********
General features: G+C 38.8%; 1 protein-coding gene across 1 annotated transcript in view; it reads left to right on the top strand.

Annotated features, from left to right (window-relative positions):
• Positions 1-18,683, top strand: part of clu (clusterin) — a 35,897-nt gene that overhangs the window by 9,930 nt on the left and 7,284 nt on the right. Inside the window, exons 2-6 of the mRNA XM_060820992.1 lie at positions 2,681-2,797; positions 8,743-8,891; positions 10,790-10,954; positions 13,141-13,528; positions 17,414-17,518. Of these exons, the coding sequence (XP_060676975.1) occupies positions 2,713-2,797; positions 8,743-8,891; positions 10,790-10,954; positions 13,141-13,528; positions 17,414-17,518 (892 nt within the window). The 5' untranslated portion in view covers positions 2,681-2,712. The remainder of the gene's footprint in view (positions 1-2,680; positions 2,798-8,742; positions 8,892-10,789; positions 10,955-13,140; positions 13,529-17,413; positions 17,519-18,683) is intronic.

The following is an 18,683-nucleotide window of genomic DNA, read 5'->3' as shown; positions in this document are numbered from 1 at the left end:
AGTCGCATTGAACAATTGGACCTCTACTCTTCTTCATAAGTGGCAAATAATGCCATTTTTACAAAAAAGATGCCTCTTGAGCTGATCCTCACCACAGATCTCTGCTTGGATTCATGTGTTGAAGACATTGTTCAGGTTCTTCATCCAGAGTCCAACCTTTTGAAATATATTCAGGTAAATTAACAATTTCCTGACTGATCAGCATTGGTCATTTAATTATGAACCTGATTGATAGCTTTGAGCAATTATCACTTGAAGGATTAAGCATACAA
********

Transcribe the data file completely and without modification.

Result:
General features: G+C 38.8%; 1 protein-coding gene across 1 annotated transcript in view; it reads left to right on the top strand.

Annotated features, from left to right (window-relative positions):
• Positions 1-18,683, top strand: part of clu (clusterin) — a 35,897-nt gene that overhangs the window by 9,930 nt on the left and 7,284 nt on the right. Inside the window, exons 2-6 of the mRNA XM_060820992.1 lie at positions 2,681-2,797; positions 8,743-8,891; positions 10,790-10,954; positions 13,141-13,528; positions 17,414-17,518. Of these exons, the coding sequence (XP_060676975.1) occupies positions 2,713-2,797; positions 8,743-8,891; positions 10,790-10,954; positions 13,141-13,528; positions 17,414-17,518 (892 nt within the window). The 5' untranslated portion in view covers positions 2,681-2,712. The remainder of the gene's footprint in view (positions 1-2,680; positions 2,798-8,742; positions 8,892-10,789; positions 10,955-13,140; positions 13,529-17,413; positions 17,519-18,683) is intronic.

The following is an 18,683-nucleotide window of genomic DNA, read 5'->3' as shown; positions in this document are numbered from 1 at the left end:
AGTCGCATTGAACAATTGGACCTCTACTCTTCTTCATAAGTGGCAAATAATGCCATTTTTACAAAAAAGATGCCTCTTGAGCTGATCCTCACCACAGATCTCTGCTTGGATTCATGTGTTGAAGACATTGTTCAGGTTCTTCATCCAGAGTCCAACCTTTTGAAATATATTCAGGTAAATTAACAATTTCCTGACTGATCAGCATTGGTCATTTAATTATGAACCTGATTGATAGCTTTGAGCAATTATCACTTGAAGGATTAAGCATACAA